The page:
Developmental stress increases reproductive success in male zebra finches

Crino, Ondi L., Prather, Colin T., Driscoll, Stephanie C., Good, Jeffrey M. and Breuner, Creagh W. 2014, Developmental stress increases reproductive success in male zebra finches, Proceedings of the Royal Society B: biological sciences, vol. 281, no. 1795, pp. 1-9, doi: 10.1098/rspb.2014.1266.

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Title Developmental stress increases reproductive success in male zebra finches
Author(s) Crino, Ondi L.
Prather, Colin T.
Driscoll, Stephanie C.
Good, Jeffrey M.
Breuner, Creagh W.
Journal name Proceedings of the Royal Society B: biological sciences
Volume number 281
Issue number 1795
Start page 1
End page 9
Total pages 9
Publisher Royal Society Publishing
Place of publication London, Eng.
Publication date 2014-11-22
ISSN 1471-2954
Keyword(s) alternative reproductive tactic
developmental stress
parental care
reproductive success
zebra finch
Stress, Physiological
Summary There is increasing evidence that exposure to stress during development can have sustained effects on animal phenotype and performance across life-history stages. For example, developmental stress has been shown to decrease the quality of sexually selected traits (e.g. bird song), and therefore is thought to decrease reproductive success. However, animals exposed to developmental stress may compensate for poor quality sexually selected traits by pursuing alternative reproductive tactics. Here, we examine the effects of developmental stress on adult male reproductive investment and success in the zebra finch (Taeniopygia guttata). We tested the hypothesis that males exposed to developmental stress sire fewer offspring through extra-pair copulations (EPCs), but invest more in parental care. To test this hypothesis, we fed nestlings corticosterone (CORT; the dominant avian stress hormone) during the nestling period and measured their adult reproductive success using common garden breeding experiments. We found that nestlings reared by CORT-fed fathers received more parental care compared with nestlings reared by control fathers. Consequently, males fed CORT during development reared nestlings in better condition compared with control males. Contrary to the prediction that developmental stress decreases male reproductive success, we found that CORT-fed males also sired more offspring and were less likely to rear non-genetic offspring compared with control males, and thus had greater overall reproductive success. These data are the first to demonstrate that developmental stress can have a positive effect on fitness via changes in reproductive success and provide support for an adaptive role of developmental stress in shaping animal phenotype.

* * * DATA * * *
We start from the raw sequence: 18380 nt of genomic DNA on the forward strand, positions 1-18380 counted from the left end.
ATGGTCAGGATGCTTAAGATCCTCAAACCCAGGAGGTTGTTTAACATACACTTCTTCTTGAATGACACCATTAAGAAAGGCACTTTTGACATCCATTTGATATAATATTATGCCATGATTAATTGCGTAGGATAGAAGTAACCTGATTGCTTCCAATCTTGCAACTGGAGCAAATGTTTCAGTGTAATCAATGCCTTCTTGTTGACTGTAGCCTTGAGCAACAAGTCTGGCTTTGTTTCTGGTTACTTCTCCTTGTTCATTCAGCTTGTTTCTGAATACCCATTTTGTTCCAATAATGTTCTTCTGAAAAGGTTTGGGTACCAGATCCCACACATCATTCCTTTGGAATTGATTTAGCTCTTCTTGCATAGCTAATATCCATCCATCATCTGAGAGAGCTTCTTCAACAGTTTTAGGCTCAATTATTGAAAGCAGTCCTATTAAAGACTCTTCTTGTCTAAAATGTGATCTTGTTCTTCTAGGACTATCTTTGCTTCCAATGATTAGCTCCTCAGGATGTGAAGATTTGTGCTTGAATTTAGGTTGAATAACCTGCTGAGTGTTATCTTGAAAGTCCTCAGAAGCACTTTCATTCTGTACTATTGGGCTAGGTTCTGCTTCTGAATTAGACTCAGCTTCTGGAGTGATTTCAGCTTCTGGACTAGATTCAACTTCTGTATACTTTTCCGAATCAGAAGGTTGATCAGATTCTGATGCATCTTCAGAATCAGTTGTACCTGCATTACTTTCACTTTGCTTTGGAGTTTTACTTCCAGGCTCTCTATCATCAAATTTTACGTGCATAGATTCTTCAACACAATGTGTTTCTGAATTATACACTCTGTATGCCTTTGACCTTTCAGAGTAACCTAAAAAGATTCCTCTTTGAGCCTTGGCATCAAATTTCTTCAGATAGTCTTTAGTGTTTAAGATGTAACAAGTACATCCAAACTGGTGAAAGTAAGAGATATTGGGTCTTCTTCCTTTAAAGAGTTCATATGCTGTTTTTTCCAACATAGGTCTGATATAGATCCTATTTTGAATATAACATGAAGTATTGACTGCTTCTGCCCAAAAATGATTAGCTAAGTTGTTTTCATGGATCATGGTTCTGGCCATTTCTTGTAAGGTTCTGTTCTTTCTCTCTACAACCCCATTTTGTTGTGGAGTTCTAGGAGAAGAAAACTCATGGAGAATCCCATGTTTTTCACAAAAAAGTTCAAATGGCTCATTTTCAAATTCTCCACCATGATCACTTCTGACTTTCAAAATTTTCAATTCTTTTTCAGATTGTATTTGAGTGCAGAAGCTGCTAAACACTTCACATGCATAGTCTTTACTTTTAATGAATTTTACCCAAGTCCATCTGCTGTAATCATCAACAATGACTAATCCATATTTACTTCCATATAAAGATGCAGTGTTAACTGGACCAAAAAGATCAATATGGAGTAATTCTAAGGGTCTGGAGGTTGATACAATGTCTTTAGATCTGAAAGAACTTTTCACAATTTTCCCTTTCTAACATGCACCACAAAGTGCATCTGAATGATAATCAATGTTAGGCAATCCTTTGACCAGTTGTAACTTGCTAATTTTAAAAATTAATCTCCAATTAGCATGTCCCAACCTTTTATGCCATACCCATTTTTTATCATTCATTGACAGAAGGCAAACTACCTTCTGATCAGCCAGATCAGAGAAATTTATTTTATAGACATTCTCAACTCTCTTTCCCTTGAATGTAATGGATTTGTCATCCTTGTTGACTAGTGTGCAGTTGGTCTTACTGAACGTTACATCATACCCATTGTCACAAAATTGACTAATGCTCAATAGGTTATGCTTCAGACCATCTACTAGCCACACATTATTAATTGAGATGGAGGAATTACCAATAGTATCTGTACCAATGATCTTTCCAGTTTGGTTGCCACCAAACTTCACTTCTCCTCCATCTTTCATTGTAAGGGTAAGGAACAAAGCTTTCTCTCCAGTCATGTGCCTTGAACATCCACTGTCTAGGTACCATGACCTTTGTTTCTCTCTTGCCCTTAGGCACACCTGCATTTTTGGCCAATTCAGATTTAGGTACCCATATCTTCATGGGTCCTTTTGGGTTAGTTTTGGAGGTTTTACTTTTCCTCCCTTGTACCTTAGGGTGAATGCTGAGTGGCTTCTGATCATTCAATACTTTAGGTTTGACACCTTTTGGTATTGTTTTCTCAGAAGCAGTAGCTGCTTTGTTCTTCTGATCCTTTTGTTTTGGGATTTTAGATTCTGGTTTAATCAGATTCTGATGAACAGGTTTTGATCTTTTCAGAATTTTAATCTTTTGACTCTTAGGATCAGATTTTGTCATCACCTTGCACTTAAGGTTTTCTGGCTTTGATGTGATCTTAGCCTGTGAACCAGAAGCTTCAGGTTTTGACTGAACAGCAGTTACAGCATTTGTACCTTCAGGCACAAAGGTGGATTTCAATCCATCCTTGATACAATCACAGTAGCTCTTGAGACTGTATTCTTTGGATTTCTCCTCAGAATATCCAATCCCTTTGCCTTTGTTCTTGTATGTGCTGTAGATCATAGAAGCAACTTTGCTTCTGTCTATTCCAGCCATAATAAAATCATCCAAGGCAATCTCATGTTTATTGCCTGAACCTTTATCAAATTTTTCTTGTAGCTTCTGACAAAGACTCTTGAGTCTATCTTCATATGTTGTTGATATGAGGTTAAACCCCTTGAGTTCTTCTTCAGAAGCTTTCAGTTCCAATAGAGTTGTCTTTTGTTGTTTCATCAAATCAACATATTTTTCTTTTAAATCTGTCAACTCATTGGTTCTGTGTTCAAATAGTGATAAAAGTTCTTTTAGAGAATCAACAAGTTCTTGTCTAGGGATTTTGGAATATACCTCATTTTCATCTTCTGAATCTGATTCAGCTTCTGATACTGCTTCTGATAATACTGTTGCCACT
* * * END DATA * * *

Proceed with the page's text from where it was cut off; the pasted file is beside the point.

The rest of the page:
Language eng
DOI 10.1098/rspb.2014.1266
Field of Research 06 Biological Sciences
11 Medical And Health Sciences
07 Agricultural And Veterinary Sciences
HERDC Research category C1.1 Refereed article in a scholarly journal
ERA Research output type C Journal article
Copyright notice ©2014, The Author(s)
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Document type: Journal Article
Collection: School of Life and Environmental Sciences
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